The name intrigued me. Given the task to figure out places to visit in Bhuj, this was top on my list owing to its nomenclature and closeness to our hotel.
First a bit about where I am. 1st January, 2018. We landed in Bhuj, a small town in the state of Gujarat, India. Unassuming, infamous for its earthquakes , this place is scarcely populated and serves as a pit stop for Rann Utsav Tourists. For us, it was a night halt and thus we had a day to explore its past.
Began our journey with Aina Mahal or Glass palace.
This is what it is:
And much more.
Our auto rickshaw (3 wheeler ride) jostled through the Bhuj territory, and finally brought us to the entrance of a huge area which served as the owner of Prag Mahal and Aina Mahal.
Below are the glimpses of Prag Mahal – constructed in Italian Gothic style architecture.
We skipped this and went straight to Aina Mahal:
As the palace bore the brunt of 2001 earthquake, what you are going to witness is not an artist’s creation but a structure which withstood nature’s fury and still tried its best to retain the old world charm. The entrance bore a testimony to this fact.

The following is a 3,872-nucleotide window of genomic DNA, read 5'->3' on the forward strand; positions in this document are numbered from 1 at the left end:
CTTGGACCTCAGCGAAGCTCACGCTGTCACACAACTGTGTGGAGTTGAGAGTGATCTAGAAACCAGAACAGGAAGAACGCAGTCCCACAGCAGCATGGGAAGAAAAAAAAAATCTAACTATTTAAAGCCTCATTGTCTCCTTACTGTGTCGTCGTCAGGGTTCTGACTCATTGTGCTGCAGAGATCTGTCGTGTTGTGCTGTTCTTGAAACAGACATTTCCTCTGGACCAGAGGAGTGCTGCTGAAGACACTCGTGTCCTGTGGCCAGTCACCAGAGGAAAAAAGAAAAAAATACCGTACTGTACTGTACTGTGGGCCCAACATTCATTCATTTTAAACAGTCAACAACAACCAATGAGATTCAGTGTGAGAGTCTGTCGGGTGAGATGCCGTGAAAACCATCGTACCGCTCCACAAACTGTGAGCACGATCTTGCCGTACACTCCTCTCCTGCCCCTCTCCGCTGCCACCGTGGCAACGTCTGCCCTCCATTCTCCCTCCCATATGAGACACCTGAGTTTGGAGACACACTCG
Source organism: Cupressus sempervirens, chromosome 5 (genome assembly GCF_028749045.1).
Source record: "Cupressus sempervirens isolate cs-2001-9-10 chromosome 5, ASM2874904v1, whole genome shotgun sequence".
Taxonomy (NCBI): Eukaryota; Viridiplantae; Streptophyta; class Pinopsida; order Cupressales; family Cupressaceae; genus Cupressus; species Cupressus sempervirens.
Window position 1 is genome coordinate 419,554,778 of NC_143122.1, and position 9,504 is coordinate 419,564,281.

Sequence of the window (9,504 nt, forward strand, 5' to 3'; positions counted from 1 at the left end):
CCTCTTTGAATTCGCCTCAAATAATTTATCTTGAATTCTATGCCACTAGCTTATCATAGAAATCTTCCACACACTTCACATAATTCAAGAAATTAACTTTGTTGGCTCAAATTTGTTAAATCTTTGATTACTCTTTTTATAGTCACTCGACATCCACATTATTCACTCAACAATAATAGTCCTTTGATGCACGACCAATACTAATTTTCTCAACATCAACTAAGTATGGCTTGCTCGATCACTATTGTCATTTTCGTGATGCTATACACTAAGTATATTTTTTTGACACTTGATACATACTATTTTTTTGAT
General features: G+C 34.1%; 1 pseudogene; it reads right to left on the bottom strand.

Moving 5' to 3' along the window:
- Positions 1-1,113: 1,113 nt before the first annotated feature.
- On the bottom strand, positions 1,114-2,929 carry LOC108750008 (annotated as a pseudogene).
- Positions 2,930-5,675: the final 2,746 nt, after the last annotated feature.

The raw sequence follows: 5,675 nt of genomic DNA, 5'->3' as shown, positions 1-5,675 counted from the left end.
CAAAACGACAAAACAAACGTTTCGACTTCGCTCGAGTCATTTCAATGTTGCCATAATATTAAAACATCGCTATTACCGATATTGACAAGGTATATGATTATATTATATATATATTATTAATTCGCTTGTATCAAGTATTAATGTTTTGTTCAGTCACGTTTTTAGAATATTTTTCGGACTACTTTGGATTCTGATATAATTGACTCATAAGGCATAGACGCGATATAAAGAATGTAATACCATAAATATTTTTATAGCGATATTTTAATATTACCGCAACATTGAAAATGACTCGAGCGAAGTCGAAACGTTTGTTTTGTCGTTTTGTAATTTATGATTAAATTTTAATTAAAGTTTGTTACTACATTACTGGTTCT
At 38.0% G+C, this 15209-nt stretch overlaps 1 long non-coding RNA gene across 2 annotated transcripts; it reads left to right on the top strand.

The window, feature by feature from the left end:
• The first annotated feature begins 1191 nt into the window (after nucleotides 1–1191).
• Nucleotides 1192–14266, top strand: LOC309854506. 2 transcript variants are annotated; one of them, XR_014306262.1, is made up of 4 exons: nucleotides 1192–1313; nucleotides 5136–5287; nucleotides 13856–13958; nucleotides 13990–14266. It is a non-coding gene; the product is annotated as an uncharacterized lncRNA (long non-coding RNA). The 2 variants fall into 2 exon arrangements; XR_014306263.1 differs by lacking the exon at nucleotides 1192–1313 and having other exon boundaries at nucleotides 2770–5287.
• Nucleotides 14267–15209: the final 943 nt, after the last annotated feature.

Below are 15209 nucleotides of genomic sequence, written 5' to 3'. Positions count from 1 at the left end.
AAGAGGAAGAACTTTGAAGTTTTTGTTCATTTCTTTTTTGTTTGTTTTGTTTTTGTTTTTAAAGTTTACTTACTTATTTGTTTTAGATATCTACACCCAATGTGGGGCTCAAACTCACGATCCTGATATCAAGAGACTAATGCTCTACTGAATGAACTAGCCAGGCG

Post entry ticket, you enter a hall which houses the antiques, likes of which I have never seen before.
Like this Chinese cupboard
or the weighing scale
True to its name, this hall also had a huge palanquin in laid with mirror work. A sample of same:
Next was the best. Fountains in the center and chandeliers on the wall, this was a place for musical concerts.
An apt retreat for a stressed soul.
They have also tried to preserve some musical instruments from the bygone era.
As you proceed further, you are greeted with more chandeliers, blue pottery tiled flooring and MASTAANI.
This palace is a treasure trove of rarest art forms like reverse glass painting and litho painting.
And a photographer’s delight:
This proves the fine taste these rulers had for art and technology alike. I was delighted.
The inclination towards collectibles was visible in ornate and intricately carved doors.
Arms and Ammunitions:
As well as king’s chambers.
This definitely reminded me of Salar Jung Museum, Hyderabad, albeit in a miniature fashion.
The entire palace with its galleries and chambers houses mirrors in all shapes and sizes, and with its celing adorned with chandeliers, it truly does justice to its name.
The palace gardens now house small shops which sell local handmade items like Kutch brass bells, Bandhini clothes, and mirror work bags.
Though the property is not well maintained , it is definitely worth a visit for its exquisite collection and glass galleries.
And while you are there, don’t forget to ask: “Mirror Mirror on the wall, who is the most intelligent of all”. That’s you 🙂 .